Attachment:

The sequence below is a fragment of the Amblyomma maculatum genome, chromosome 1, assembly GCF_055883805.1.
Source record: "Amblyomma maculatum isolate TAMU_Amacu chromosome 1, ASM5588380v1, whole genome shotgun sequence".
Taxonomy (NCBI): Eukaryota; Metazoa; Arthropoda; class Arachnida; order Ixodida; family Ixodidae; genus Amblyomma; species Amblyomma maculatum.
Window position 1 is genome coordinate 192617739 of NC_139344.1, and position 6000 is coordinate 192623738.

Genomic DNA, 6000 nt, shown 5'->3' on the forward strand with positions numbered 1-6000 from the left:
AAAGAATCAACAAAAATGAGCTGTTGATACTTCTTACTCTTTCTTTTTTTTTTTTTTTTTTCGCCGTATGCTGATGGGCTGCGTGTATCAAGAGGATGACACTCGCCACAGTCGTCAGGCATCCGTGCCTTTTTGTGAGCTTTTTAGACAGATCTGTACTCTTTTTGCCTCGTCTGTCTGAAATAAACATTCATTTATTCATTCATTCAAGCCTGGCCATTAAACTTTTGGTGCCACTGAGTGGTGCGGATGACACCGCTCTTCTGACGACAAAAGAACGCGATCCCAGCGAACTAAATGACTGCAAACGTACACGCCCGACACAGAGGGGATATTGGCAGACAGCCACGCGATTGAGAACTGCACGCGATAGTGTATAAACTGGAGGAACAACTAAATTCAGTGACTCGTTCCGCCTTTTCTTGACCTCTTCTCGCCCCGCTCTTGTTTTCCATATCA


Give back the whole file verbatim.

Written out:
The sequence below is a fragment of the Amblyomma maculatum genome, chromosome 1, assembly GCF_055883805.1.
Source record: "Amblyomma maculatum isolate TAMU_Amacu chromosome 1, ASM5588380v1, whole genome shotgun sequence".
Taxonomy (NCBI): Eukaryota; Metazoa; Arthropoda; class Arachnida; order Ixodida; family Ixodidae; genus Amblyomma; species Amblyomma maculatum.
Window position 1 is genome coordinate 192617739 of NC_139344.1, and position 6000 is coordinate 192623738.

Genomic DNA, 6000 nt, shown 5'->3' on the forward strand with positions numbered 1-6000 from the left:
AAAGAATCAACAAAAATGAGCTGTTGATACTTCTTACTCTTTCTTTTTTTTTTTTTTTTTTCGCCGTATGCTGATGGGCTGCGTGTATCAAGAGGATGACACTCGCCACAGTCGTCAGGCATCCGTGCCTTTTTGTGAGCTTTTTAGACAGATCTGTACTCTTTTTGCCTCGTCTGTCTGAAATAAACATTCATTTATTCATTCATTCAAGCCTGGCCATTAAACTTTTGGTGCCACTGAGTGGTGCGGATGACACCGCTCTTCTGACGACAAAAGAACGCGATCCCAGCGAACTAAATGACTGCAAACGTACACGCCCGACACAGAGGGGATATTGGCAGACAGCCACGCGATTGAGAACTGCACGCGATAGTGTATAAACTGGAGGAACAACTAAATTCAGTGACTCGTTCCGCCTTTTCTTGACCTCTTCTCGCCCCGCTCTTGTTTTCCATATCA